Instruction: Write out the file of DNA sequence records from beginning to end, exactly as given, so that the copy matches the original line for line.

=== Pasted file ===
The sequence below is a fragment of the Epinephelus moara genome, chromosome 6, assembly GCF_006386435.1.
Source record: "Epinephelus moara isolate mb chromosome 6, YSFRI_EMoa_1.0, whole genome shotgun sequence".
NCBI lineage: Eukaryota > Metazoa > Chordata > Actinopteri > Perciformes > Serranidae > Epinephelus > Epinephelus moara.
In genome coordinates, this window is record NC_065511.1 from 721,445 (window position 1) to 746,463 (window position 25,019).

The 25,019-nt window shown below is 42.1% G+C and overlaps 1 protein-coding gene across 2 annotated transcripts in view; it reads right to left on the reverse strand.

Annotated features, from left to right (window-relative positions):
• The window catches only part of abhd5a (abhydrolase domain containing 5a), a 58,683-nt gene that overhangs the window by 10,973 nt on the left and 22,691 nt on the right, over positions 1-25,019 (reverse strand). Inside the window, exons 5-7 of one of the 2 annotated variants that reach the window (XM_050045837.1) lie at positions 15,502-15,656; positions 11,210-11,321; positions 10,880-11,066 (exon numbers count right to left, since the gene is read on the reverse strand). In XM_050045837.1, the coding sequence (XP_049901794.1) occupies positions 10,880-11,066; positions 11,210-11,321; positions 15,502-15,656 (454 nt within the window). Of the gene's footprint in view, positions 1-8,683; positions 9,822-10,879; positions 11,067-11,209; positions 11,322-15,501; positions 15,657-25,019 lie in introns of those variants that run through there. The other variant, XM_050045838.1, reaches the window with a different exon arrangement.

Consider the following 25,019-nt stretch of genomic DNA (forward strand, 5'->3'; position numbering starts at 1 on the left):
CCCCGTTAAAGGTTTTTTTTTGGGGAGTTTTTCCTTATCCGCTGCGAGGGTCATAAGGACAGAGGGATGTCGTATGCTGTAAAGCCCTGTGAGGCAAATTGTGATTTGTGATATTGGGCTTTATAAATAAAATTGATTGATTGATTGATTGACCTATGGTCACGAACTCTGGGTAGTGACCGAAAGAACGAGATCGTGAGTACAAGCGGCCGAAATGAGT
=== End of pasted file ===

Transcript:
The sequence below is a fragment of the Epinephelus moara genome, chromosome 6, assembly GCF_006386435.1.
Source record: "Epinephelus moara isolate mb chromosome 6, YSFRI_EMoa_1.0, whole genome shotgun sequence".
NCBI lineage: Eukaryota > Metazoa > Chordata > Actinopteri > Perciformes > Serranidae > Epinephelus > Epinephelus moara.
In genome coordinates, this window is record NC_065511.1 from 721,445 (window position 1) to 746,463 (window position 25,019).

The 25,019-nt window shown below is 42.1% G+C and overlaps 1 protein-coding gene across 2 annotated transcripts in view; it reads right to left on the reverse strand.

Annotated features, from left to right (window-relative positions):
• The window catches only part of abhd5a (abhydrolase domain containing 5a), a 58,683-nt gene that overhangs the window by 10,973 nt on the left and 22,691 nt on the right, over positions 1-25,019 (reverse strand). Inside the window, exons 5-7 of one of the 2 annotated variants that reach the window (XM_050045837.1) lie at positions 15,502-15,656; positions 11,210-11,321; positions 10,880-11,066 (exon numbers count right to left, since the gene is read on the reverse strand). In XM_050045837.1, the coding sequence (XP_049901794.1) occupies positions 10,880-11,066; positions 11,210-11,321; positions 15,502-15,656 (454 nt within the window). Of the gene's footprint in view, positions 1-8,683; positions 9,822-10,879; positions 11,067-11,209; positions 11,322-15,501; positions 15,657-25,019 lie in introns of those variants that run through there. The other variant, XM_050045838.1, reaches the window with a different exon arrangement.

Consider the following 25,019-nt stretch of genomic DNA (forward strand, 5'->3'; position numbering starts at 1 on the left):
CCCCGTTAAAGGTTTTTTTTTGGGGAGTTTTTCCTTATCCGCTGCGAGGGTCATAAGGACAGAGGGATGTCGTATGCTGTAAAGCCCTGTGAGGCAAATTGTGATTTGTGATATTGGGCTTTATAAATAAAATTGATTGATTGATTGATTGACCTATGGTCACGAACTCTGGGTAGTGACCGAAAGAACGAGATCGTGAGTACAAGCGGCCGAAATGAGT